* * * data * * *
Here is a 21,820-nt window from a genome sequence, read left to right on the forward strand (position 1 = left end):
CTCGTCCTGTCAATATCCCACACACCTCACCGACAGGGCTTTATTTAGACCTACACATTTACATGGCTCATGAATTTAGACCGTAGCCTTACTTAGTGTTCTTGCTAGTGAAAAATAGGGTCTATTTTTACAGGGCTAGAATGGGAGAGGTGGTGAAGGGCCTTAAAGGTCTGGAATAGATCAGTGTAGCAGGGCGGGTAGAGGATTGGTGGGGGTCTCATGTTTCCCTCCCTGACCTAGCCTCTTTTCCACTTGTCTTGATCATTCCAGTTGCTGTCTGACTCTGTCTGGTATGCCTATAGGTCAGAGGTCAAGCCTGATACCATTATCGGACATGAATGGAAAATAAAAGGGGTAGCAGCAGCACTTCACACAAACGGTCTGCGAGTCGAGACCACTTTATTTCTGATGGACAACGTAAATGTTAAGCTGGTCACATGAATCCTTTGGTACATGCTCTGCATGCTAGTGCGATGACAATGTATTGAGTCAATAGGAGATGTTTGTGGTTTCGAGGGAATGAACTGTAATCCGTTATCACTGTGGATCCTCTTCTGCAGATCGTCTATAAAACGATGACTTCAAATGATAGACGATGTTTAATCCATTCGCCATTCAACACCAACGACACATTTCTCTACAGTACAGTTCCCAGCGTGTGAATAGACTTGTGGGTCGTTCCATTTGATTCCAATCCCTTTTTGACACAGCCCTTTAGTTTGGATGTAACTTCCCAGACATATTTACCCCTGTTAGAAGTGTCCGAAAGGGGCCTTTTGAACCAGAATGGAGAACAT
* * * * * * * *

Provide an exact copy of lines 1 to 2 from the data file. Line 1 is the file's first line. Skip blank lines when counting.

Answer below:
Here is a 21,820-nt window from a genome sequence, read left to right on the forward strand (position 1 = left end):
CTCGTCCTGTCAATATCCCACACACCTCACCGACAGGGCTTTATTTAGACCTACACATTTACATGGCTCATGAATTTAGACCGTAGCCTTACTTAGTGTTCTTGCTAGTGAAAAATAGGGTCTATTTTTACAGGGCTAGAATGGGAGAGGTGGTGAAGGGCCTTAAAGGTCTGGAATAGATCAGTGTAGCAGGGCGGGTAGAGGATTGGTGGGGGTCTCATGTTTCCCTCCCTGACCTAGCCTCTTTTCCACTTGTCTTGATCATTCCAGTTGCTGTCTGACTCTGTCTGGTATGCCTATAGGTCAGAGGTCAAGCCTGATACCATTATCGGACATGAATGGAAAATAAAAGGGGTAGCAGCAGCACTTCACACAAACGGTCTGCGAGTCGAGACCACTTTATTTCTGATGGACAACGTAAATGTTAAGCTGGTCACATGAATCCTTTGGTACATGCTCTGCATGCTAGTGCGATGACAATGTATTGAGTCAATAGGAGATGTTTGTGGTTTCGAGGGAATGAACTGTAATCCGTTATCACTGTGGATCCTCTTCTGCAGATCGTCTATAAAACGATGACTTCAAATGATAGACGATGTTTAATCCATTCGCCATTCAACACCAACGACACATTTCTCTACAGTACAGTTCCCAGCGTGTGAATAGACTTGTGGGTCGTTCCATTTGATTCCAATCCCTTTTTGACACAGCCCTTTAGTTTGGATGTAACTTCCCAGACATATTTACCCCTGTTAGAAGTGTCCGAAAGGGGCCTTTTGAACCAGAATGGAGAACAT